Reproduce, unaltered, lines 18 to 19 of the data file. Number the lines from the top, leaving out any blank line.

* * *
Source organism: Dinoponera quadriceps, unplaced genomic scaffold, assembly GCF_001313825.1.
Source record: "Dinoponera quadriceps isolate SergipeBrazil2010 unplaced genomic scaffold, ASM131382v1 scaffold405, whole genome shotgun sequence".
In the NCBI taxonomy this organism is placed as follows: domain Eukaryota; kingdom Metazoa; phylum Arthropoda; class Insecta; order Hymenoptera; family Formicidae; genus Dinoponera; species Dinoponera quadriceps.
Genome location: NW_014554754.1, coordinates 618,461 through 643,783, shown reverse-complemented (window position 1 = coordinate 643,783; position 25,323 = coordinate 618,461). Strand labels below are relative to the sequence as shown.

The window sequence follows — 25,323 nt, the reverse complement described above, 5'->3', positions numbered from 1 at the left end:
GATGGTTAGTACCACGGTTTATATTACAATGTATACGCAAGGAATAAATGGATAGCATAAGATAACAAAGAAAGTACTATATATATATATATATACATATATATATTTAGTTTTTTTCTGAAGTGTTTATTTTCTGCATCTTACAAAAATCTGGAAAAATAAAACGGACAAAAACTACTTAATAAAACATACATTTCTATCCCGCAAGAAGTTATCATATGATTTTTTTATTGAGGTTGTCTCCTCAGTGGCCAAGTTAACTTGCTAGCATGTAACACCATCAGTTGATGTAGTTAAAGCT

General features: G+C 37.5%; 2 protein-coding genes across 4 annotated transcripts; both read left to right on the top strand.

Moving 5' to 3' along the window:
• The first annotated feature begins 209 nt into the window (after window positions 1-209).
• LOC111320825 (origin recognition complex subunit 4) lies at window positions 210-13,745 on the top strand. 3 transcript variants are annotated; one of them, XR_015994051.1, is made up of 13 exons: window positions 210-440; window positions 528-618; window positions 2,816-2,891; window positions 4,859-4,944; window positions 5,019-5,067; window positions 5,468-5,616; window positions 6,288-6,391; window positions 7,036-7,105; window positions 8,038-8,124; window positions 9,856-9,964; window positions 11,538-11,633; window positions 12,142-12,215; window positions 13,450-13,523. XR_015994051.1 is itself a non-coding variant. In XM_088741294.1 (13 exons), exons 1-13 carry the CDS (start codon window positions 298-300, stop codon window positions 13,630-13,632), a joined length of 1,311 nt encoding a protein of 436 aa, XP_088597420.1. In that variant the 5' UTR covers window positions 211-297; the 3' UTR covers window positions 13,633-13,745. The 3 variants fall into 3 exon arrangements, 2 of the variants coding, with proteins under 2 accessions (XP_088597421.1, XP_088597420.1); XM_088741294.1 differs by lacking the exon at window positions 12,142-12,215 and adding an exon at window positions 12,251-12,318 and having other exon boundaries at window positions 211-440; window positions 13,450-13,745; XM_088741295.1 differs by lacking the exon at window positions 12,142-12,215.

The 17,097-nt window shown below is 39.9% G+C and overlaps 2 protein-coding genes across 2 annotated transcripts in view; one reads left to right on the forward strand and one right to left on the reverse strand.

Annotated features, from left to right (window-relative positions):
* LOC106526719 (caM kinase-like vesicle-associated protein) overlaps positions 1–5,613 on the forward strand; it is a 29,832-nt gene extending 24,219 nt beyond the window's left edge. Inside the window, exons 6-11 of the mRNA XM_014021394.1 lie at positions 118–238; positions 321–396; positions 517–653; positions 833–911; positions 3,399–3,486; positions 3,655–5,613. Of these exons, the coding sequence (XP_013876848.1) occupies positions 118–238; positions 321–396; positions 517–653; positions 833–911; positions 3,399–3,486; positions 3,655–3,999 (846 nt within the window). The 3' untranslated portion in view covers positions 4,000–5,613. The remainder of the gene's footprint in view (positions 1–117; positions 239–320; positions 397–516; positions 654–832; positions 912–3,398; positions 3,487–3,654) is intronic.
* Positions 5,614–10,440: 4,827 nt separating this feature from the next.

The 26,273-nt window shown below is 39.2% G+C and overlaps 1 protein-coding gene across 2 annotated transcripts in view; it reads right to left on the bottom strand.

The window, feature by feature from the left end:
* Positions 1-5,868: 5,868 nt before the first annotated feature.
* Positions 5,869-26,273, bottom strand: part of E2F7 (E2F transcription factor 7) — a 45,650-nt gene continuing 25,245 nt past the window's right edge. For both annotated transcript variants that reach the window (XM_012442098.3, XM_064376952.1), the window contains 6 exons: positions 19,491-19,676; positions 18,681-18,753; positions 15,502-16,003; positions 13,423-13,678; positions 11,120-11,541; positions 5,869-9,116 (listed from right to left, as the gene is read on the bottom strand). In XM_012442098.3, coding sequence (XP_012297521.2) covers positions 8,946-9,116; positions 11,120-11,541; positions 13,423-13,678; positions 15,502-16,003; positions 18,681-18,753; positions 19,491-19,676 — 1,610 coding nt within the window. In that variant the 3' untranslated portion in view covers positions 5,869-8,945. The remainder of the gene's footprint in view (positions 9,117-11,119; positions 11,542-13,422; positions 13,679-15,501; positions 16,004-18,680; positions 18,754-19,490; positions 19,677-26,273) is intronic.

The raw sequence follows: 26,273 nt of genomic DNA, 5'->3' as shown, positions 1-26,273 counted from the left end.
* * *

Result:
* Positions 5,869-26,273, bottom strand: part of E2F7 (E2F transcription factor 7) — a 45,650-nt gene continuing 25,245 nt past the window's right edge. For both annotated transcript variants that reach the window (XM_012442098.3, XM_064376952.1), the window contains 6 exons: positions 19,491-19,676; positions 18,681-18,753; positions 15,502-16,003; positions 13,423-13,678; positions 11,120-11,541; positions 5,869-9,116 (listed from right to left, as the gene is read on the bottom strand). In XM_012442098.3, coding sequence (XP_012297521.2) covers positions 8,946-9,116; positions 11,120-11,541; positions 13,423-13,678; positions 15,502-16,003; positions 18,681-18,753; positions 19,491-19,676 — 1,610 coding nt within the window. In that variant the 3' untranslated portion in view covers positions 5,869-8,945. The remainder of the gene's footprint in view (positions 9,117-11,119; positions 11,542-13,422; positions 13,679-15,501; positions 16,004-18,680; positions 18,754-19,490; positions 19,677-26,273) is intronic.

The raw sequence follows: 26,273 nt of genomic DNA, 5'->3' as shown, positions 1-26,273 counted from the left end.